Ibraheem Ogunyemi

The prevalence of sexual assault in Nigeria has been alarming to say the least.

According to HumAngle Media , there were 335 reported cases of different forms of Sexual and Gender-Based Violence (SGBV) in the first four months of 2022 across Nigeria.

The United Nations Children’s Emergency Fund says six out of every 10 children in Nigeria experience emotional, physical, or sexual abuse before the age of 18, with half experiencing physical violence.

According to a survey by Positive Action for Treatment Access, over 31.4 percent of girls said their first sexual encounters were rape or forced sex of some kind.

Numerous cases have been reported across a number of states in the country with lives lost in the course of the assault ; the epidemic has led to the declaration of state of emergency on rape and sexual violence in the past.

Despite certain interventions, a culture of rape persists, making it difficult for victims to hold their abusers accountable.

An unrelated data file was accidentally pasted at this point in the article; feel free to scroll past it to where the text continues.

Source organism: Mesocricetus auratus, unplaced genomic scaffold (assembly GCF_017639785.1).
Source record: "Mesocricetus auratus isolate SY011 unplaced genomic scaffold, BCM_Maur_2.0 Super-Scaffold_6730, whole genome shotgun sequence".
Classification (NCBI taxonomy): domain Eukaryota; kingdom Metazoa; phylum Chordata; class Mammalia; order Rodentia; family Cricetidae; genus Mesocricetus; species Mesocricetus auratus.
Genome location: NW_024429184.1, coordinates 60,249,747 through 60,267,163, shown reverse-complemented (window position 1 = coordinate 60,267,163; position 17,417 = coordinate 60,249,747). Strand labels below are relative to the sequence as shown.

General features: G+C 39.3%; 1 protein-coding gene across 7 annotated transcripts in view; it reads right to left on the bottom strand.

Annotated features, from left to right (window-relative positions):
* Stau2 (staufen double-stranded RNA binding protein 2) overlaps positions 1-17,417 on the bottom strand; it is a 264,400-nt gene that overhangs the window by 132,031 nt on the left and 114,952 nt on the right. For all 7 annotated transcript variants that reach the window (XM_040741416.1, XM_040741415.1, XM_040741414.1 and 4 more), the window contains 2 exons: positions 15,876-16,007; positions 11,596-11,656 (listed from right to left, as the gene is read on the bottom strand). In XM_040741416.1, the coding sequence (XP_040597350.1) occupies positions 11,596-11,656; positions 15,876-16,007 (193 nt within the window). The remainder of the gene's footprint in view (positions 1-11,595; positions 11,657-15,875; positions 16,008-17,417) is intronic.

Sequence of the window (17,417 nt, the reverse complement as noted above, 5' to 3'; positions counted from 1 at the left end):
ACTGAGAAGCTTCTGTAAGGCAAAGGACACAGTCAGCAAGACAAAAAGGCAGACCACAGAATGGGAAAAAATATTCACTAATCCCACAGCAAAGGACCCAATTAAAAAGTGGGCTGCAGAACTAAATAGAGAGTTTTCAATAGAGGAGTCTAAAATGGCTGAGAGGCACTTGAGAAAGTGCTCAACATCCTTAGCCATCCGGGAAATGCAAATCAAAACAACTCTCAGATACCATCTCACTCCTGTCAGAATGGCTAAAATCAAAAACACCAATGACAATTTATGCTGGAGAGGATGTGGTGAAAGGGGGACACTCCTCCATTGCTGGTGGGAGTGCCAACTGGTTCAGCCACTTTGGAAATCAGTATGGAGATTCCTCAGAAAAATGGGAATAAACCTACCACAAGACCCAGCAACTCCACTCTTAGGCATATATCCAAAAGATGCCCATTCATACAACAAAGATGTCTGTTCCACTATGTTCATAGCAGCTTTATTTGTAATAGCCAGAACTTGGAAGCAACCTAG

Victims unwillingness to report cases simply because they lack faith in the Nigerian legal system is another reason for the low conviction of rape.

Even though the federal government has frowned on the scourge that is sexual assault; questionable judicial policies offer little or no protection for victims as they sometimes get stigmatized and humiliated which has brought about a habit of silence among victims.

Rape devastates the lives of the victims and their families, causing severe physical and psychological pains and sufferings, including death, sexually transmitted infectious diseases and unwanted pregnancies.

The need for more facilities to help victims through psychological trauma is paramount.

One of the high profile cases where justice was served was the sentence of Popular Nollywood actor, Olanrewaju James, alias Baba Ijesha, on July 14, 2022, to 16 years’ imprisonment by a Lagos State Domestic Violence and Special Offences Court for the defilement of a 14-year-old girl.

James had defiled the minor when she was seven years old and committed the same offence seven years later.

Again, on July 4, 2022, a nurse, identified only as Ebele, was excited that she finally got justice for her daughter and niece, who were aged six and seven when they were defiled by a housekeeper, Bright Izuchukwu, whom she employed to look after them in her absence.